Dave Wajsgras, president of Raytheon Intelligence, Information and Services, is a Pinnacle Awards finalist in the Cybersecurity Executive of the Year category. Here, he shares some of his most important accomplishments last year, what makes Raytheon IIS stand out among its competitors, how he helps shape the next generation of GovCon leaders and more.
What key achievements did you have in 2017?
Wajsgras: In 2017, Raytheon IIS secured major wins that make a difference in the safety and security of our country and our allies. For cybersecurity, the most notable achievements included winning the $1 billion DOMino contract from the Department of Homeland Security to help defend against cyber threats targeted at the dot-gov domain. This important mission protects the networks of more than 100 federal government agencies, state and local governments and 16 critical infrastructure sectors.
The team also won a major contract to modernize the Air and Space Operations Center Weapon System, working with the Air Force to standardize, cyber secure, sustain and transform 22 AOCs worldwide into interoperable net-centric weapon systems. In addition, we continued our modernization work — including cyber-hardening services — for military fixed and rotary wing aircraft and subsystems. We also successfully delivered the launch and checkout system for the GPS Next-Generation Operational Control System to the U.S. Air Force, giving the service a fully modernized cyber-secure ground system. The program maintains the highest level of cybersecurity protections of any DOD space system, and for protection against future cyber threats, the system’s open architecture allows it to integrate new capabilities and signals as they become available.
What specifically makes you stand out from your industry counterparts?
Wajsgras: Raytheon has one of the broadest portfolios of cybersecurity capabilities in the world. We provide everything from the sword to the shield — from offensive to defensive cyber solutions. We have invested close to $4 billion over the past 10 years acquiring cybersecurity companies and developing tools.
A key differentiator for Raytheon is that we are bringing the best of commercial technologies to our defense customers, speeding delivery of capabilities and information while reducing risks and costs. For example, we are using DevOps to speed up software builds on some of our cybersecurity programs, reducing weeks of coding and testing down to hours. Even the Washington Business Journal reported that “analysts have praised Raytheon’s efforts to become more like a Silicon Valley startup and less like a traditional Beltway contractor.”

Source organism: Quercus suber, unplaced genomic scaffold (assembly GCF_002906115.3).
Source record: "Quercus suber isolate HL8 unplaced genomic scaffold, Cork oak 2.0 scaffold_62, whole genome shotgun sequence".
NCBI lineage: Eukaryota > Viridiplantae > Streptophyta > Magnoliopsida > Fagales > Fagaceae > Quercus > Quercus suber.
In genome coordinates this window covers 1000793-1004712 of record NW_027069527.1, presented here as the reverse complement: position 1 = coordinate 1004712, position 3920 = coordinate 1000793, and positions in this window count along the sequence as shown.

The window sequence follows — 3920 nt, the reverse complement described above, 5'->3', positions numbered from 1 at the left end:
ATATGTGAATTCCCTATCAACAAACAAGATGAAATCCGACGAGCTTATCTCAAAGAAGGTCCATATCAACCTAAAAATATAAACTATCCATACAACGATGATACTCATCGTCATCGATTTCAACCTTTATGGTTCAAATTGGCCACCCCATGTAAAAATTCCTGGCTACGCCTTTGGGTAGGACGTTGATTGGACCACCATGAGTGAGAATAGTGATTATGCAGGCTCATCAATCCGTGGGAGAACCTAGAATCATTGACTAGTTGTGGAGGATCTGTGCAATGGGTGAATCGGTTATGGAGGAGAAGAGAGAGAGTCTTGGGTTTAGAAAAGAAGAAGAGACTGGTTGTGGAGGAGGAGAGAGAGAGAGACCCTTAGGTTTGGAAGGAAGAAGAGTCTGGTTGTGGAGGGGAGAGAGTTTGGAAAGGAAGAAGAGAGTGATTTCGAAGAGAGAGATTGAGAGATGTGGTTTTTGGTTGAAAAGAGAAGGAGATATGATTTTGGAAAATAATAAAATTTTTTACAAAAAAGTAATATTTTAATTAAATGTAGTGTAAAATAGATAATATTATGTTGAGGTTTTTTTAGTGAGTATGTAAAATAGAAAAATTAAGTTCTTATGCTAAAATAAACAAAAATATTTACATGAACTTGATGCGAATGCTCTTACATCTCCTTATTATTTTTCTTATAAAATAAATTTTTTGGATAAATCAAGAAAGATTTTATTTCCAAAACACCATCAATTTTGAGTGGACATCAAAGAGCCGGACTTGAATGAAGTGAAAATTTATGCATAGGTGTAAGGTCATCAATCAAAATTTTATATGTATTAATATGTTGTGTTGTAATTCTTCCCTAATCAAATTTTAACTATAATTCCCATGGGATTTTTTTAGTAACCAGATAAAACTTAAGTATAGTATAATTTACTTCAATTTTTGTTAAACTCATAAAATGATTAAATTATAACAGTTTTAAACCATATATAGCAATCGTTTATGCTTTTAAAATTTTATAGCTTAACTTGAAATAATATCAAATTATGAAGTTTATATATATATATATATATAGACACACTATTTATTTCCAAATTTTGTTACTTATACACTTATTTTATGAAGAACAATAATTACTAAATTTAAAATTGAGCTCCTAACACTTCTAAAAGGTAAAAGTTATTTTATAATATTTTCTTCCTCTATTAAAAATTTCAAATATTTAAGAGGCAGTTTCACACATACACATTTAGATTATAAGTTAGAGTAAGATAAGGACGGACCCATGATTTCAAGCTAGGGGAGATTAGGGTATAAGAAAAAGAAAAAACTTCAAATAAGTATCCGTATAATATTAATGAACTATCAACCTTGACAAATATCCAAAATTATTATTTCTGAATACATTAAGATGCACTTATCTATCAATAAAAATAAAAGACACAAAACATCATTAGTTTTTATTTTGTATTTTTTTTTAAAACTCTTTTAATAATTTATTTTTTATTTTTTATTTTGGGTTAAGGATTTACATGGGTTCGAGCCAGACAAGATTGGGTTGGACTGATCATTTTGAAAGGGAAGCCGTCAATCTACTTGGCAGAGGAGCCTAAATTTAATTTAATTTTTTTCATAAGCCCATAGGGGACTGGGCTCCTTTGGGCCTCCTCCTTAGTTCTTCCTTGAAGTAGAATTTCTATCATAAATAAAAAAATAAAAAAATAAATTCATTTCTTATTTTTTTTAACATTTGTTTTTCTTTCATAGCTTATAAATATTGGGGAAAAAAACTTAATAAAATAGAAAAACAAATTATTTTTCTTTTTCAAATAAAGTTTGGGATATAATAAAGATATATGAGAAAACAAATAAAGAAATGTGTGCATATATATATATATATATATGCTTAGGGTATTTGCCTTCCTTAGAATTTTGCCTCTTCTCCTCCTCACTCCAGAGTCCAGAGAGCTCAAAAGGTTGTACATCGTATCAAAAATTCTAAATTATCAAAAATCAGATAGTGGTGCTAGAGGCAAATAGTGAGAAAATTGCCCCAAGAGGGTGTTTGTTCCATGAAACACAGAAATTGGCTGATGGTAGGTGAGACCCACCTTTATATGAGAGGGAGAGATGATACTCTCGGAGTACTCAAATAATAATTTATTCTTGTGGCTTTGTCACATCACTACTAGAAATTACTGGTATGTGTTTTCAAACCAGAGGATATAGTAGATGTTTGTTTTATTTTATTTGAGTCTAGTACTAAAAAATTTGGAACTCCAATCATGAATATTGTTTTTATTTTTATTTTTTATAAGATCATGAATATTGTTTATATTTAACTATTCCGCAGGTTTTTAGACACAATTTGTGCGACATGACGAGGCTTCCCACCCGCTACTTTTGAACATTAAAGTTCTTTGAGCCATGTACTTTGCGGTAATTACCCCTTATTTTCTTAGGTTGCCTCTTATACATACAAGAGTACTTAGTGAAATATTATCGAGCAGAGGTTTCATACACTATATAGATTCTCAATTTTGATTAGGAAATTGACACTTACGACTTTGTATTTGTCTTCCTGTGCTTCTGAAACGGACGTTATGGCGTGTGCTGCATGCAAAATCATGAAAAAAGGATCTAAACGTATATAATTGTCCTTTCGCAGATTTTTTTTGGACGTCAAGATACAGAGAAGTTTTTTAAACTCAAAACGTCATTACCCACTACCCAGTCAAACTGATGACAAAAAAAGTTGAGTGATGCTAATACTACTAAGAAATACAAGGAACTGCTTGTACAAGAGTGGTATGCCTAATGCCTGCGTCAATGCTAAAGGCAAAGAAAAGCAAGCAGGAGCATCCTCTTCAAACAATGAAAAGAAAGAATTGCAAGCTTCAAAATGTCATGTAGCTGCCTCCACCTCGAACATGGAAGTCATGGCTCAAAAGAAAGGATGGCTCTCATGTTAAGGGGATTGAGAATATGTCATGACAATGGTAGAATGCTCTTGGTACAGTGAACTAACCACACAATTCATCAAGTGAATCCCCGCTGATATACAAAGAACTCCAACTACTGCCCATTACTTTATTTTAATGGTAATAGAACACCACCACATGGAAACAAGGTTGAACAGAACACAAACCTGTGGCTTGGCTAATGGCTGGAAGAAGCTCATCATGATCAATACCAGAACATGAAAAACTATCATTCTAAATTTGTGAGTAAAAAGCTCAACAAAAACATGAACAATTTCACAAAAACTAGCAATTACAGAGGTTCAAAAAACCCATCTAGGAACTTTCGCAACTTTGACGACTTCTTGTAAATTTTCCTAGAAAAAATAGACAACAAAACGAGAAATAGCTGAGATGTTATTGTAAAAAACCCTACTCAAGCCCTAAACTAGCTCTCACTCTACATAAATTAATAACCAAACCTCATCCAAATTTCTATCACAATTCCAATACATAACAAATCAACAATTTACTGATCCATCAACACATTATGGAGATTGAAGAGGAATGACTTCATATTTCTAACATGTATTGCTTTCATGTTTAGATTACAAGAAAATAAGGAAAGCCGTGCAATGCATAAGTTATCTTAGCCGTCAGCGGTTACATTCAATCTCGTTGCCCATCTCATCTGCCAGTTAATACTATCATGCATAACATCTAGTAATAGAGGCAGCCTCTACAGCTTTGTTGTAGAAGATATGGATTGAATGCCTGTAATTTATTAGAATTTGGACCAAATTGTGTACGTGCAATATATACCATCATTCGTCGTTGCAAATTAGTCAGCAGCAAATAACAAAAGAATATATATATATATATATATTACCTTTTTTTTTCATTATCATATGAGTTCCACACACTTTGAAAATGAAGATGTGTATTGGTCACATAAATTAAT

Raytheon has a multitude of partnerships with commercial and cyber companies. We are partnered with incubators and investment companies to bring commercial capabilities to the defense market, particularly in the areas of automation and analytics. Raytheon IIS has merged commercial technologies with our own battle-tested systems to offer the military truly open systems that can be updated regularly with new apps like your smartphone. This gives the military unprecedented flexibility to customize tools as new technologies are delivered.
By partnering and investing in commercial companies, Raytheon is using the latest in automation, cyber and data analytics to reduce cyber risks for customers.
How do you help shape the next-generation GovCon leaders?
Wajsgras: At Raytheon, we are passionate about supporting education and building a pipeline of talented employees, as well as giving back to service members, veterans and military families. We recognize the importance of developing young talent and the need for more students to choose STEM careers. To help in that effort, Raytheon IIS sponsors the largest annual cyber defense competition of its kind, giving college students from across the country the opportunity to test their skills at protecting a network against cyber threats.
In addition, in 2017 we opened a Center of Innovation at the Tutt Boys & Girls Club in Colorado Springs. This site was chosen due to the large number of military families living in the area as a way to offer STEM programs and provide students with greater insight into new technologies to enhance their education outside the classroom.